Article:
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California's New Laws Aim to Push Organics Recycling Forward

Five laws have taken effect in California in 2016 to further organic waste management and recycling.

Those laws involve mandatory commercial organics recycling, tax exemptions for recycling and composting equipment, detailing organics infrastructure, recycling and composting reporting requirements and composting promotion, according to a release from CalRecycle, the California Department of Resources Recycling and Recovery.

"These new laws encourage innovation and strengthen California’s role as the nationwide leader in sustainable living," CalRecycle Director Scott Smithline said. “Not only will this effort create new jobs, but it will reduce the amount of readily recyclable materials and organic waste that get sent to landfills and turn these valuable materials into new products, compost, fertilizers and biofuels instead."

AB 1826 (2014) calls for businesses that generate at least eight cubic yards of organic waste per week to arrange for the recycling of that waste, beginning in April. On Jan. 1 local jurisdictions began implementing organic waste recycling programs to divert organic waste generated by businesses.

AB 199 (2015) provides for tax exemptions for businesses purchasing recycling and composting equipment. It also expands the tax exclusion that uses recycled feedstock to make new products.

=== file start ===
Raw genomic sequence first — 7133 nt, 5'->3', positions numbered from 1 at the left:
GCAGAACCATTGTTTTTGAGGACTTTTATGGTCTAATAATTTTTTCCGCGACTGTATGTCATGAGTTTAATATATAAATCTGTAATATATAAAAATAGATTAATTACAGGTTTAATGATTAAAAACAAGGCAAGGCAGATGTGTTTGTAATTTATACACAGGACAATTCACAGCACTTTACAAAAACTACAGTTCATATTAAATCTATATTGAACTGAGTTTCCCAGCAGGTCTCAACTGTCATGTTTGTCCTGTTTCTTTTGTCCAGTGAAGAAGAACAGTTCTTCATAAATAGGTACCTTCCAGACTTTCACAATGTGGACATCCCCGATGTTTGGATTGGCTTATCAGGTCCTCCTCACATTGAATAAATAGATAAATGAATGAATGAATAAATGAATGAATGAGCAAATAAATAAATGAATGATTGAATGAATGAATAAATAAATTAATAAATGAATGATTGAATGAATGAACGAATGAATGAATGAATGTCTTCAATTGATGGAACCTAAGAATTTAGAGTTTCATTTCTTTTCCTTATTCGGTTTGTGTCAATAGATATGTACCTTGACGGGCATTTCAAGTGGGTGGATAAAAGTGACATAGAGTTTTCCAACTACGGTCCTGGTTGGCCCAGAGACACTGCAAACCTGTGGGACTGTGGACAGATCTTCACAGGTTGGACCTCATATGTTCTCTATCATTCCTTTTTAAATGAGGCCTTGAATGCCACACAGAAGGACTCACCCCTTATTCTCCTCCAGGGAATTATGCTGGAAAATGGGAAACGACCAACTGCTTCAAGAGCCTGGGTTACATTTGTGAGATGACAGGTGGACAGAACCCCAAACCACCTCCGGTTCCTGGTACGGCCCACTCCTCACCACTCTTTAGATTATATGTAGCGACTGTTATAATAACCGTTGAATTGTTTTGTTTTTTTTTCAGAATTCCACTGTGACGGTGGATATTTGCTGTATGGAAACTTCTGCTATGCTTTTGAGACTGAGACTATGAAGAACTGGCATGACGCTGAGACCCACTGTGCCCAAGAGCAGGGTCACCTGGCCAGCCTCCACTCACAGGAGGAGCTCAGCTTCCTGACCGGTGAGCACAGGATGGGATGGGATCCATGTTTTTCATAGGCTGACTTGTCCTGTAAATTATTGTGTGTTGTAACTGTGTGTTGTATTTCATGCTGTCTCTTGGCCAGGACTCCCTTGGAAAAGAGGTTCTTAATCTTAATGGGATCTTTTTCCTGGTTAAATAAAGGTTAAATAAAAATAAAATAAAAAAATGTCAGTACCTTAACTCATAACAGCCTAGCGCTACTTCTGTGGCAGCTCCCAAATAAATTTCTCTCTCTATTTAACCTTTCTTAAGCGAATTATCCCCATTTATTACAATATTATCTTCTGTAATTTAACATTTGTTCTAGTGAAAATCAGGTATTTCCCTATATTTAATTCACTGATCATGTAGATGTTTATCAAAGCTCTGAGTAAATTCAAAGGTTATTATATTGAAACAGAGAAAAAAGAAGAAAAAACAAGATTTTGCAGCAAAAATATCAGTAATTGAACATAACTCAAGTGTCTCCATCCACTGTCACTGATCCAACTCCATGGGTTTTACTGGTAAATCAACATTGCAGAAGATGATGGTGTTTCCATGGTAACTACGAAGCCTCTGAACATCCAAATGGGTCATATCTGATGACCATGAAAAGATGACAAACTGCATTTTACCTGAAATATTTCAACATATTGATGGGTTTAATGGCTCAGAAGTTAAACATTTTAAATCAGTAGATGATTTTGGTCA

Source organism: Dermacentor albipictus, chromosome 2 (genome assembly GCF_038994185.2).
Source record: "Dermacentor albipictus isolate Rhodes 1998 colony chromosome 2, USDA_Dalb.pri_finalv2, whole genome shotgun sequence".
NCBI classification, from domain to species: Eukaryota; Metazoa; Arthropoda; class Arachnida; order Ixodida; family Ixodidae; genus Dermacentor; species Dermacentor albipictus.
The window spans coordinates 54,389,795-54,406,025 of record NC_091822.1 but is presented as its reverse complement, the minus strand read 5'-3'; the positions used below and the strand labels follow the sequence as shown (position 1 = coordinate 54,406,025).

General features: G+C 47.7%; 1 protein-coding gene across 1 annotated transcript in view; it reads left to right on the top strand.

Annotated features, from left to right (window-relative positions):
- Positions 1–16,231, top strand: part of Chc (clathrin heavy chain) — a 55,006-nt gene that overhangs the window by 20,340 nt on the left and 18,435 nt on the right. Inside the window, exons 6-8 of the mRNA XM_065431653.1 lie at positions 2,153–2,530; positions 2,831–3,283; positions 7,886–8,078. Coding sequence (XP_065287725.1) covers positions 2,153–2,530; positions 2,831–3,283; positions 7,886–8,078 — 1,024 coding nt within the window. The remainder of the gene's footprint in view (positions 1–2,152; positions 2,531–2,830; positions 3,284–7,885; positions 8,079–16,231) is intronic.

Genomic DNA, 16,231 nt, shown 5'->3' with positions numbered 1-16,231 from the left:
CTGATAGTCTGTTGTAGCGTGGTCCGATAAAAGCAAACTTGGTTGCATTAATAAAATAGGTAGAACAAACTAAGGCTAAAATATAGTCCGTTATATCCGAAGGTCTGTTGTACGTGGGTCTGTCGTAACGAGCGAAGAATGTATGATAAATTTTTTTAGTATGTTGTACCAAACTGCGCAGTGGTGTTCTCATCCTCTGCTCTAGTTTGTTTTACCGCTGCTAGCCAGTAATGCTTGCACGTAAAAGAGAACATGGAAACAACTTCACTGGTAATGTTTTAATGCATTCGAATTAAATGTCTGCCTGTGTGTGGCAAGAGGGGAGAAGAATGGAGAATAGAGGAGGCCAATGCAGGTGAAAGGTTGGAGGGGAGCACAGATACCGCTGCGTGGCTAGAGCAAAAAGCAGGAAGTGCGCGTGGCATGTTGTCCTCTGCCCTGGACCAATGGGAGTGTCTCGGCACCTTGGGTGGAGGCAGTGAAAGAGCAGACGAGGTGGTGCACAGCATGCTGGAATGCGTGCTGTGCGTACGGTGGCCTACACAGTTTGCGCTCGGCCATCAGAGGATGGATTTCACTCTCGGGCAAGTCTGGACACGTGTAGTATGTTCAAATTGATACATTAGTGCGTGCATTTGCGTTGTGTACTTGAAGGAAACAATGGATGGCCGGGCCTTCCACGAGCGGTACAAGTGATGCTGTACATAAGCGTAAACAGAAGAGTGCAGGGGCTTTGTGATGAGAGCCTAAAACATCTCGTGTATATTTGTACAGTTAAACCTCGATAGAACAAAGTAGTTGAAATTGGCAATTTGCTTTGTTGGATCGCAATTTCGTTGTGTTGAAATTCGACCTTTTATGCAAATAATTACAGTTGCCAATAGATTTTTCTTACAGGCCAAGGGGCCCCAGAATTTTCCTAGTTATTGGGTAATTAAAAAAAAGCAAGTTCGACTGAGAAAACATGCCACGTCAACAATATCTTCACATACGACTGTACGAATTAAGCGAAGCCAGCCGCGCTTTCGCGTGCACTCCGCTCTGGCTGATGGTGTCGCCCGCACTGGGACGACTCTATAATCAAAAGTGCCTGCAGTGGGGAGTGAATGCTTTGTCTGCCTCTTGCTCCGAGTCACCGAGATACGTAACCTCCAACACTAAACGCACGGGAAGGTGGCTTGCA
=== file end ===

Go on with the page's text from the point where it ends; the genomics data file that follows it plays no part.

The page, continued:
AB 876 (2015) requires jurisdictions to report estimated additional organics infrastructure required and locations for new/expanded infrastructure. The local counties and regional agencies also have to estimate the amount of organic waste during a 15-year period.

AB 901 (2015) provides CalRecycle with enforcement authority for existing disposal reporting requirements, and it updates reporting requirements for recycling, composting and solid waste disposal facilities. It will help CalRecycle accurately measure progress toward the state’s 75-percent recycling goal.

Finally, AB 1045 (2015) requires CalRecycle and other state agencies to develop and implement polices that keep organic waste out of landfills. They also must promote composting and alternative uses for the material.

These pending laws and previous aggressive legislation in the state have helped prompt steady construction in the organics management field. In November Agromin opened an organics recycling facility in Chino to turn green waste into organic compost. Oxnard, Calif.-based Agromin is aiming to produce 50,000 tons of 100-percent organic compost annually at the location.

Meanwhile, California’s Alameda County has begun fining businesses and multifamily property owners in violation of the county’s mandatory recycling ordinance. The Oakland-based Alameda County Waste Management Authority said in November it has issued more than 100 citations and expects more as routine inspections continue.

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